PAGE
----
The state Lawsuit Reform Alliance said in a report today that state trial lawyers spent more than $20 million in contributions since 2006 for elected officials in Albany, Gannett’s Haley Viccaro reports.
The group said the state Trial Lawyers Association and the state Academy of Trial Lawyers spent about $6.3 million lobbying for elected officials. They made about $14.6 million in contributions from political action committees and individual donors.
“The trial lawyers are the largest special interest group that most people have never heard of,” said Tom Stebbins, executive director of the Lawsuit Reform Alliance, an Albany-based group. “This report shows the outsized influence the trial lawyers have in Albany.”
Tort reform has long stalled in Albany, and critics said it’s because lawmakers themselves often are hired by private law firms. In particular, Assembly Speaker Sheldon Silver, D-Manhattan, serves as “of counsel” at a powerful Manhattan-based, personal-injury law firm. Senate Majority Leader Dean Skelos, R-Nassau County, is also “of counsel” at a Long Island law firm.
On disclosure forms in 2010, 47 legislators said they earned income as a real-estate agent or a landlord, and 45 were lawyers, a report from NYPIRG found.
The trial lawyers contributed 77 percent to the campaigns for members of the state legislature in the most recent session. Their contributions included 94 percent of the Senate and 69 percent of the Assembly, the Lawsuit Reform Alliance said.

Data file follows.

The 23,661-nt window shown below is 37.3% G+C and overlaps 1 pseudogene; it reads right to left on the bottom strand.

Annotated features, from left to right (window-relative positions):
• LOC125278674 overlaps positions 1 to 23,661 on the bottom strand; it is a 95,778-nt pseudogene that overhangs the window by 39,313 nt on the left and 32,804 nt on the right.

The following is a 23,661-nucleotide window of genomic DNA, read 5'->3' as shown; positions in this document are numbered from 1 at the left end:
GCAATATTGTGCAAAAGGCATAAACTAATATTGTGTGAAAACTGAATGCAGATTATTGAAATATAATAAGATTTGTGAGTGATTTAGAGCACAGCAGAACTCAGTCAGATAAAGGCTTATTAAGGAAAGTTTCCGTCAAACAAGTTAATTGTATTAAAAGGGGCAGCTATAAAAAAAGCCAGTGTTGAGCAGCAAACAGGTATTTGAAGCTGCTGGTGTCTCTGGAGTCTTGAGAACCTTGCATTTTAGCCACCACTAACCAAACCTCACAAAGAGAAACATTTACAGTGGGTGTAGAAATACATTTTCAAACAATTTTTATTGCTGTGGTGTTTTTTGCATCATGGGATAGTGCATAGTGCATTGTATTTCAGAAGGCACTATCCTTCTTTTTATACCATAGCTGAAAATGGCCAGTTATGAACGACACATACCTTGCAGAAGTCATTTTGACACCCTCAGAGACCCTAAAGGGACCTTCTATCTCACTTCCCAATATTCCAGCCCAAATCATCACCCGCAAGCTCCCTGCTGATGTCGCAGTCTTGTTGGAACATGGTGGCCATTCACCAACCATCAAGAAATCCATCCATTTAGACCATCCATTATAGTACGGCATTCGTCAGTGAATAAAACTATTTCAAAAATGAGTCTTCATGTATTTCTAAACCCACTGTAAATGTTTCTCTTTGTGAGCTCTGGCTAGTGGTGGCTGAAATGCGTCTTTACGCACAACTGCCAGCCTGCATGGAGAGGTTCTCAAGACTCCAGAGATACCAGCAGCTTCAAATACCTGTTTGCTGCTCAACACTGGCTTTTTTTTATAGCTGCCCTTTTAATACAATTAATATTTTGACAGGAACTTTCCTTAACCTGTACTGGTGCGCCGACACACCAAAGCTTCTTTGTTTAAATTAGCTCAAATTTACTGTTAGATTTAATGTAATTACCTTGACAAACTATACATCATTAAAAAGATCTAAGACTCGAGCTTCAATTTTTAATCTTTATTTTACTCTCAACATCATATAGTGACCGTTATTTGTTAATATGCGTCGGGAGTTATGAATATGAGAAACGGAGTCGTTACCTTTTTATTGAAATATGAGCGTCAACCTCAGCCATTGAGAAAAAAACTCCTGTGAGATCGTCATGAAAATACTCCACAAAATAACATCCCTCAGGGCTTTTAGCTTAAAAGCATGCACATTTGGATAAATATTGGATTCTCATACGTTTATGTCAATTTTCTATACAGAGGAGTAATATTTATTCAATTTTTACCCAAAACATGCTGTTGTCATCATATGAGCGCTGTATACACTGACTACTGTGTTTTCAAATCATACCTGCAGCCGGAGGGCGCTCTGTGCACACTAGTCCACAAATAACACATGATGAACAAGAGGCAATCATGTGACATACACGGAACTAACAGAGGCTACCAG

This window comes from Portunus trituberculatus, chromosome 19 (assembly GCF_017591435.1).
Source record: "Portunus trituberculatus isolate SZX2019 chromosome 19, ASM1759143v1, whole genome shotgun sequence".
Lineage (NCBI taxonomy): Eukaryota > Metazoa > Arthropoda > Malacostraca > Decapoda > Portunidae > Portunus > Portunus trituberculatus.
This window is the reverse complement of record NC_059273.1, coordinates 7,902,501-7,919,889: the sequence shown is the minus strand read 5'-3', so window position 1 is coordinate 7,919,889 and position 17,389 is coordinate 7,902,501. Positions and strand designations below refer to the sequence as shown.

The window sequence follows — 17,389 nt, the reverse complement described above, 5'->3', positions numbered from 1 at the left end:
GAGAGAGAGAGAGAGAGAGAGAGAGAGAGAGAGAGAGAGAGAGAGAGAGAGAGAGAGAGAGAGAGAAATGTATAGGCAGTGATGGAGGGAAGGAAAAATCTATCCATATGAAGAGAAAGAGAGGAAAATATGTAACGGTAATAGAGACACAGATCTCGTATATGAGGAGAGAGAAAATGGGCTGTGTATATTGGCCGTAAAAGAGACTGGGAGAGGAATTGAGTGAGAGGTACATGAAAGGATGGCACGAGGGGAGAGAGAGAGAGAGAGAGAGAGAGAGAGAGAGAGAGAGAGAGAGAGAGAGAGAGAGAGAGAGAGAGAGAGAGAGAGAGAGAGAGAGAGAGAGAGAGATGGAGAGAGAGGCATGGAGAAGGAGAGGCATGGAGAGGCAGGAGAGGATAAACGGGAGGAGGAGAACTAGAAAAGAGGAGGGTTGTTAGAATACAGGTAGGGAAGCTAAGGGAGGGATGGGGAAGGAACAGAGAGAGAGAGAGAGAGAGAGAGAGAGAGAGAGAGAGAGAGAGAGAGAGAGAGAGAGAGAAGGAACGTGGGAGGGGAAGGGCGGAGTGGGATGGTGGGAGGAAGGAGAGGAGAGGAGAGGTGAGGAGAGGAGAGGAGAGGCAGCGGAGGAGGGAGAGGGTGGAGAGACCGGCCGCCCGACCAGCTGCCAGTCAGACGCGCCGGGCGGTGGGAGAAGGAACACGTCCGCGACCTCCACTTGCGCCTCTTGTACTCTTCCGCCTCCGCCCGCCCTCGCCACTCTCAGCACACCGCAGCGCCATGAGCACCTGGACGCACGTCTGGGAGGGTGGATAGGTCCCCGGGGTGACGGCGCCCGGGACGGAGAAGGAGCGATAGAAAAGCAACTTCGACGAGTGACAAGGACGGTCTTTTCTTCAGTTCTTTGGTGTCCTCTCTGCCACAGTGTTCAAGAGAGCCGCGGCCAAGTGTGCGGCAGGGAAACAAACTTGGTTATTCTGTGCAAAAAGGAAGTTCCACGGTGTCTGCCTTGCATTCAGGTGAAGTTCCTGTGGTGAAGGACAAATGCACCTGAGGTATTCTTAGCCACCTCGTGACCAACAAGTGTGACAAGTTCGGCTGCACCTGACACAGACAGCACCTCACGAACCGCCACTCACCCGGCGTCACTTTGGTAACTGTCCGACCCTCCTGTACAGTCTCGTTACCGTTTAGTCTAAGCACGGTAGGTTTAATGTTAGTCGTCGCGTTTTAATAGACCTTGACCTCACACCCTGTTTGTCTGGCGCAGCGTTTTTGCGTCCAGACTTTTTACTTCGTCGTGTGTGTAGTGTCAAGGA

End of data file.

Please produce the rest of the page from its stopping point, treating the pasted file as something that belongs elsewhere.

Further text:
Stebbins contended that because of the trial lawyers’ contributions that push for laws to block legal reform, people in New York spend more money on healthcare, taxes and insurance compared to other states.
“As we put together the report, the sheer breadth of the contributions was shocking,” Stebbins said in a statement. “Republican or Democrat, upstate or downstate, Senate or Assembly, the trial lawyers’ money is everywhere.”
There was no immediate comment from the state Trial Lawyers Association.
Updated: Michael Jaffee, president of the Trial Lawyers Associations, said the report is funded by corporate interests.
“The 3,000 members of the New York State Trial Lawyers Association are proud to fight for the rights of workers hurt on the job, patients injured by unsafe hospitals, and consumers hurt by dangerous products,” he said in a statement. “The corporate interests behind this report are spending many tens of millions of their corporate profits to stop injured victims from ever having their day in court.”